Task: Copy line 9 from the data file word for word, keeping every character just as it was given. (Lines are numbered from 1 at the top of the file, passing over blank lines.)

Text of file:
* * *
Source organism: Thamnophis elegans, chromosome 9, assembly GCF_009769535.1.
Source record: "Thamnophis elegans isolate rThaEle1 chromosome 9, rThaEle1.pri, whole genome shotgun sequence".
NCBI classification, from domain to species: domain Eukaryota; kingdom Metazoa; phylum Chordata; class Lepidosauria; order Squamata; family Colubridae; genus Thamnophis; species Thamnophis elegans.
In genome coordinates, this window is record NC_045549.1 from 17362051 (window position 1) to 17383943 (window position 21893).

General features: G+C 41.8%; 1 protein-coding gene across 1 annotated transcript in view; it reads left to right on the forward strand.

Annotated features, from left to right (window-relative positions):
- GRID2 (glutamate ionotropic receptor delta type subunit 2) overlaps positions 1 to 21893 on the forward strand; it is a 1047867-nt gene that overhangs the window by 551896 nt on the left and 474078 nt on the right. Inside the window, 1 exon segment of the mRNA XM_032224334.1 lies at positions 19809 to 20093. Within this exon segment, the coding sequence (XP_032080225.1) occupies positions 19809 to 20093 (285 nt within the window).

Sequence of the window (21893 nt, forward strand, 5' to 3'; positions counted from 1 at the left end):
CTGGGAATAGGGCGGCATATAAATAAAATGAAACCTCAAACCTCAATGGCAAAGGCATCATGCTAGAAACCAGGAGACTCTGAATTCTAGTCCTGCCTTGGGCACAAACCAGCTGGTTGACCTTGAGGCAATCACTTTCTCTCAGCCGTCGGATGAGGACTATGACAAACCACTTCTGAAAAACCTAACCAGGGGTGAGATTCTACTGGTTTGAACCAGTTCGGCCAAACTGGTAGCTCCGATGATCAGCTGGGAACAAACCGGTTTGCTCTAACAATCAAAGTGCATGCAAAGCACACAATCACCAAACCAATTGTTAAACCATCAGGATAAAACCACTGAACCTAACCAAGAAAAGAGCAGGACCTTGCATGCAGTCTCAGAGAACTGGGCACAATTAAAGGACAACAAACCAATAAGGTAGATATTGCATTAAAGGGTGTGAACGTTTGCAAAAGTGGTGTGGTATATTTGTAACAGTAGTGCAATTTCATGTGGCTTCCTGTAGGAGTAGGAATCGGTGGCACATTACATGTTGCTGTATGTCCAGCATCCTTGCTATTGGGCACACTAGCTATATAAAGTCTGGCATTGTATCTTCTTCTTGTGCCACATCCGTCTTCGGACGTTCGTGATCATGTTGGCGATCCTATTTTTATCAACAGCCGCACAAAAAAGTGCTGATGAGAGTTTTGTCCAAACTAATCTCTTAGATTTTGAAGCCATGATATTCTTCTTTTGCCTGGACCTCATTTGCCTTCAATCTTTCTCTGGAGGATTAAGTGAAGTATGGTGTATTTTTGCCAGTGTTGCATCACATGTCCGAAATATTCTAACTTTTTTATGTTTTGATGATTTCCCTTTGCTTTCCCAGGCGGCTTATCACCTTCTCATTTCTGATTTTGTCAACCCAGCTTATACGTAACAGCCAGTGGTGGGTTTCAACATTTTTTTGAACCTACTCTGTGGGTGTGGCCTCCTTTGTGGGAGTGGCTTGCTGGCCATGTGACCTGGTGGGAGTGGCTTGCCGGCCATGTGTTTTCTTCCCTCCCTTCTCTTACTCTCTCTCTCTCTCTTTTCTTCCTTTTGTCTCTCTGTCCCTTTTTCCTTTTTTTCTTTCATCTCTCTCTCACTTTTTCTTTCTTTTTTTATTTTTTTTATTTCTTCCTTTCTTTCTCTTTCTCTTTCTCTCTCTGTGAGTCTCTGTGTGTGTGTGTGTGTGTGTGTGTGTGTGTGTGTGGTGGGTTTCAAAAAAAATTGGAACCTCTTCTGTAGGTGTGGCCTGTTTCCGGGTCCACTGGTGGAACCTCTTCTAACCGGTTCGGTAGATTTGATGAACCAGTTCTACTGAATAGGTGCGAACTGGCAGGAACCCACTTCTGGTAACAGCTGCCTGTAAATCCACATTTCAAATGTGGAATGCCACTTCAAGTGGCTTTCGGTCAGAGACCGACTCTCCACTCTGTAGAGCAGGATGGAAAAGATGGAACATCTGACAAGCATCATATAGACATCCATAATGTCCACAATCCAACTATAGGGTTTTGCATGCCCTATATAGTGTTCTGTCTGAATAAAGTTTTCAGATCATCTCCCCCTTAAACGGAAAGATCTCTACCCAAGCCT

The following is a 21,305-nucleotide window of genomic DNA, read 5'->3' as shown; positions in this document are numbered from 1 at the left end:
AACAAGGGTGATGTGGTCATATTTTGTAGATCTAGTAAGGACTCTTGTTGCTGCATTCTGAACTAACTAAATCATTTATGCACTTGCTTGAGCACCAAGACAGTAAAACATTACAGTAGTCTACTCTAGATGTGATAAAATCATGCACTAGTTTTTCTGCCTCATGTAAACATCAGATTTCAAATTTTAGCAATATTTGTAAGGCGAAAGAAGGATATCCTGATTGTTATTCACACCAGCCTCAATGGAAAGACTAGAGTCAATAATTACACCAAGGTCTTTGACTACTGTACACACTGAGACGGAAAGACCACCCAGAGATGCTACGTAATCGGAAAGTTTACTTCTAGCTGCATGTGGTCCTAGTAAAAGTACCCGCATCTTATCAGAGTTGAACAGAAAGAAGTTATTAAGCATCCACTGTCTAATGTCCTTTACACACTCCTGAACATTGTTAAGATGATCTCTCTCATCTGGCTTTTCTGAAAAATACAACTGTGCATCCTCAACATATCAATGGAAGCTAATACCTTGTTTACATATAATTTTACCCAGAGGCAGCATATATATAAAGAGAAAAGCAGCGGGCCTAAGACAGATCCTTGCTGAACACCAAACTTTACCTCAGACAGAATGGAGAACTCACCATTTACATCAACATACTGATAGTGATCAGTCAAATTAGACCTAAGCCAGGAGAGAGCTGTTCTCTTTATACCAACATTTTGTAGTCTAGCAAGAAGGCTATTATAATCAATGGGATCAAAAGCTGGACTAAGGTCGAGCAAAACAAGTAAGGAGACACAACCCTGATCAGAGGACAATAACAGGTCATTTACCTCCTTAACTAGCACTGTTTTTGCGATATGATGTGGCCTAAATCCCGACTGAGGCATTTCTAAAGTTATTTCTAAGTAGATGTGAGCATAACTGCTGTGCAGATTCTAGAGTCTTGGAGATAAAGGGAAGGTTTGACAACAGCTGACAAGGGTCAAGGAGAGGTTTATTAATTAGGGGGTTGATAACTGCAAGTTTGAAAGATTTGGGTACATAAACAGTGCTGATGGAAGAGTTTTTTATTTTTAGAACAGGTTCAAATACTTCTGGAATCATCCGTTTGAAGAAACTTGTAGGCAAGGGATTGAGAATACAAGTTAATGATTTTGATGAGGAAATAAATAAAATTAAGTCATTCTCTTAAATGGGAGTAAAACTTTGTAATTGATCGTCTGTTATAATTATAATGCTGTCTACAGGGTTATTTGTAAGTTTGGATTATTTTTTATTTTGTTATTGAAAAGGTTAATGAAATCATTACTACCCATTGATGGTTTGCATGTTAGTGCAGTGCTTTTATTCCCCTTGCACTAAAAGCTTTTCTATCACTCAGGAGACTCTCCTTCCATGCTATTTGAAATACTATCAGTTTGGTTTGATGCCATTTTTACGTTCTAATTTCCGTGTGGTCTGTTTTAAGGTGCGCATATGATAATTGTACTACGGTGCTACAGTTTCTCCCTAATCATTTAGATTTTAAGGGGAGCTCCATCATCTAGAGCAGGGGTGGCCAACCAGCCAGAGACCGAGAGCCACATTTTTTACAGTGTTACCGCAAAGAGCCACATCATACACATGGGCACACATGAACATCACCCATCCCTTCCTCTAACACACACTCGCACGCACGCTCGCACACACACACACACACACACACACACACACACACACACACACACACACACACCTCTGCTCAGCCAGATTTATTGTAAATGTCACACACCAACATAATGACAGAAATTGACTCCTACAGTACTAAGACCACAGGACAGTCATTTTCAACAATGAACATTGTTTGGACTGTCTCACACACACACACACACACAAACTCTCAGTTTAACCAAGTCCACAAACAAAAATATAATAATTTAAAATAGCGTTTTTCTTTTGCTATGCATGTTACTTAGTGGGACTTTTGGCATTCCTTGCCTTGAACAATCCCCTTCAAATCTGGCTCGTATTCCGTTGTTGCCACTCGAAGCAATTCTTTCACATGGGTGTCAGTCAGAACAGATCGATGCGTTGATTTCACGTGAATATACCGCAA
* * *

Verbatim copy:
CTGGGAATAGGGCGGCATATAAATAAAATGAAACCTCAAACCTCAATGGCAAAGGCATCATGCTAGAAACCAGGAGACTCTGAATTCTAGTCCTGCCTTGGGCACAAACCAGCTGGTTGACCTTGAGGCAATCACTTTCTCTCAGCCGTCGGATGAGGACTATGACAAACCACTTCTGAAAAACCTAACCAGGGGTGAGATTCTACTGGTTTGAACCAGTTCGGCCAAACTGGTAGCTCCGATGATCAGCTGGGAACAAACCGGTTTGCTCTAACAATCAAAGTGCATGCAAAGCACACAATCACCAAACCAATTGTTAAACCATCAGGATAAAACCACTGAACCTAACCAAGAAAAGAGCAGGACCTTGCATGCAGTCTCAGAGAACTGGGCACAATTAAAGGACAACAAACCAATAAGGTAGATATTGCATTAAAGGGTGTGAACGTTTGCAAAAGTGGTGTGGTATATTTGTAACAGTAGTGCAATTTCATGTGGCTTCCTGTAGGAGTAGGAATCGGTGGCACATTACATGTTGCTGTATGTCCAGCATCCTTGCTATTGGGCACACTAGCTATATAAAGTCTGGCATTGTATCTTCTTCTTGTGCCACATCCGTCTTCGGACGTTCGTGATCATGTTGGCGATCCTATTTTTATCAACAGCCGCACAAAAAAGTGCTGATGAGAGTTTTGTCCAAACTAATCTCTTAGATTTTGAAGCCATGATATTCTTCTTTTGCCTGGACCTCATTTGCCTTCAATCTTTCTCTGGAGGATTAAGTGAAGTATGGTGTATTTTTGCCAGTGTTGCATCACATGTCCGAAATATTCTAACTTTTTTATGTTTTGATGATTTCCCTTTGCTTTCCCAGGCGGCTTATCACCTTCTCATTTCTGATTTTGTCAACCCAGCTTATACGTAACAGCCAGTGGTGGGTTTCAACATTTTTTTGAACCTACTCTGTGGGTGTGGCCTCCTTTGTGGGAGTGGCTTGCTGGCCATGTGACCTGGTGGGAGTGGCTTGCCGGCCATGTGTTTTCTTCCCTCCCTTCTCTTACTCTCTCTCTCTCTCTTTTCTTCCTTTTGTCTCTCTGTCCCTTTTTCCTTTTTTTCTTTCATCTCTCTCTCACTTTTTCTTTCTTTTTTTATTTTTTTTATTTCTTCCTTTCTTTCTCTTTCTCTTTCTCTCTCTGTGAGTCTCTGTGTGTGTGTGTGTGTGTGTGTGTGTGTGTGTGTGGTGGGTTTCAAAAAAAATTGGAACCTCTTCTGTAGGTGTGGCCTGTTTCCGGGTCCACTGGTGGAACCTCTTCTAACCGGTTCGGTAGATTTGATGAACCAGTTCTACTGAATAGGTGCGAACTGGCAGGAACCCACTTCTGGTAACAGCTGCCTGTAAATCCACATTTCAAATGTGGAATGCCACTTCAAGTGGCTTTCGGTCAGAGACCGACTCTCCACTCTGTAGAGCAGGATGGAAAAGATGGAACATCTGACAAGCATCATATAGACATCCATAATGTCCACAATCCAACTATAGGGTTTTGCATGCCCTATATAGTGTTCTGTCTGAATAAAGTTTTCAGATCATCTCCCCCTTAAACGGAAAGATCTCTACCCAAGCCT